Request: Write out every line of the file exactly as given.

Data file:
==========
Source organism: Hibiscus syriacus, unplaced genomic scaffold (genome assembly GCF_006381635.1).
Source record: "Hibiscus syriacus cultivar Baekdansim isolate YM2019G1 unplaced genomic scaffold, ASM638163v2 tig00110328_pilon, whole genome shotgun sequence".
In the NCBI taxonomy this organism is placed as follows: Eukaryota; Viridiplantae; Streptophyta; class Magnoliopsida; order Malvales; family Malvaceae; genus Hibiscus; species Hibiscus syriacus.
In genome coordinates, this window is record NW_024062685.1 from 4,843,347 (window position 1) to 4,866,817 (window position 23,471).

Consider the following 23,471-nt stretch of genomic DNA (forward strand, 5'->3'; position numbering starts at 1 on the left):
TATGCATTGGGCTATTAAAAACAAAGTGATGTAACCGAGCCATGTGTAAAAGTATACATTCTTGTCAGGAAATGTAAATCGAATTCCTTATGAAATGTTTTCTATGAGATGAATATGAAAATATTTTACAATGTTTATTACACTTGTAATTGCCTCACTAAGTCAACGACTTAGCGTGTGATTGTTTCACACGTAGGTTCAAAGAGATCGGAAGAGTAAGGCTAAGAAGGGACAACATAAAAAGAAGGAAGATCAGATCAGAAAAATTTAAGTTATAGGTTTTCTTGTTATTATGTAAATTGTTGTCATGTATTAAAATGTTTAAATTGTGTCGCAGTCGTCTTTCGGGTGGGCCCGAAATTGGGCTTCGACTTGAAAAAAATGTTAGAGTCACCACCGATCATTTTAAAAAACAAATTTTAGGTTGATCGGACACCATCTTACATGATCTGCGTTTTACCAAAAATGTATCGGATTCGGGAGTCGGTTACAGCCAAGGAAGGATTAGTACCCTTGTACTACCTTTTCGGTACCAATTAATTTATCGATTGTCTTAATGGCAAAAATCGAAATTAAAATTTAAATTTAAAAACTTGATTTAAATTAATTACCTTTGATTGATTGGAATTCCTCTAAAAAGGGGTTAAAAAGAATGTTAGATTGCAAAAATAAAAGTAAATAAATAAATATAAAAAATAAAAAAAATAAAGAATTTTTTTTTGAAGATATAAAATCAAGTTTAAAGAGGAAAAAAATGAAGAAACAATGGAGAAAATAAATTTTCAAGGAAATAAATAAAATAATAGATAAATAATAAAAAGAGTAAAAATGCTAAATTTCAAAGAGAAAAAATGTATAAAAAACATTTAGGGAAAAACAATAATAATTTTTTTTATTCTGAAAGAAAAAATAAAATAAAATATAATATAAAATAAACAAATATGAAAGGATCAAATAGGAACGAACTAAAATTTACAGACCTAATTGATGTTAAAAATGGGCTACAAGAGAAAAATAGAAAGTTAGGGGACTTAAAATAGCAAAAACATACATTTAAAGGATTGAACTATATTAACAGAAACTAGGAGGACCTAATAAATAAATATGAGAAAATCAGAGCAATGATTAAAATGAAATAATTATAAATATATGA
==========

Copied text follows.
Source organism: Hibiscus syriacus, unplaced genomic scaffold (genome assembly GCF_006381635.1).
Source record: "Hibiscus syriacus cultivar Baekdansim isolate YM2019G1 unplaced genomic scaffold, ASM638163v2 tig00110328_pilon, whole genome shotgun sequence".
In the NCBI taxonomy this organism is placed as follows: Eukaryota; Viridiplantae; Streptophyta; class Magnoliopsida; order Malvales; family Malvaceae; genus Hibiscus; species Hibiscus syriacus.
In genome coordinates, this window is record NW_024062685.1 from 4,843,347 (window position 1) to 4,866,817 (window position 23,471).

Consider the following 23,471-nt stretch of genomic DNA (forward strand, 5'->3'; position numbering starts at 1 on the left):
TATGCATTGGGCTATTAAAAACAAAGTGATGTAACCGAGCCATGTGTAAAAGTATACATTCTTGTCAGGAAATGTAAATCGAATTCCTTATGAAATGTTTTCTATGAGATGAATATGAAAATATTTTACAATGTTTATTACACTTGTAATTGCCTCACTAAGTCAACGACTTAGCGTGTGATTGTTTCACACGTAGGTTCAAAGAGATCGGAAGAGTAAGGCTAAGAAGGGACAACATAAAAAGAAGGAAGATCAGATCAGAAAAATTTAAGTTATAGGTTTTCTTGTTATTATGTAAATTGTTGTCATGTATTAAAATGTTTAAATTGTGTCGCAGTCGTCTTTCGGGTGGGCCCGAAATTGGGCTTCGACTTGAAAAAAATGTTAGAGTCACCACCGATCATTTTAAAAAACAAATTTTAGGTTGATCGGACACCATCTTACATGATCTGCGTTTTACCAAAAATGTATCGGATTCGGGAGTCGGTTACAGCCAAGGAAGGATTAGTACCCTTGTACTACCTTTTCGGTACCAATTAATTTATCGATTGTCTTAATGGCAAAAATCGAAATTAAAATTTAAATTTAAAAACTTGATTTAAATTAATTACCTTTGATTGATTGGAATTCCTCTAAAAAGGGGTTAAAAAGAATGTTAGATTGCAAAAATAAAAGTAAATAAATAAATATAAAAAATAAAAAAAATAAAGAATTTTTTTTTGAAGATATAAAATCAAGTTTAAAGAGGAAAAAAATGAAGAAACAATGGAGAAAATAAATTTTCAAGGAAATAAATAAAATAATAGATAAATAATAAAAAGAGTAAAAATGCTAAATTTCAAAGAGAAAAAATGTATAAAAAACATTTAGGGAAAAACAATAATAATTTTTTTTATTCTGAAAGAAAAAATAAAATAAAATATAATATAAAATAAACAAATATGAAAGGATCAAATAGGAACGAACTAAAATTTACAGACCTAATTGATGTTAAAAATGGGCTACAAGAGAAAAATAGAAAGTTAGGGGACTTAAAATAGCAAAAACATACATTTAAAGGATTGAACTATATTAACAGAAACTAGGAGGACCTAATAAATAAATATGAGAAAATCAGAGCAATGATTAAAATGAAATAATTATAAATATATGA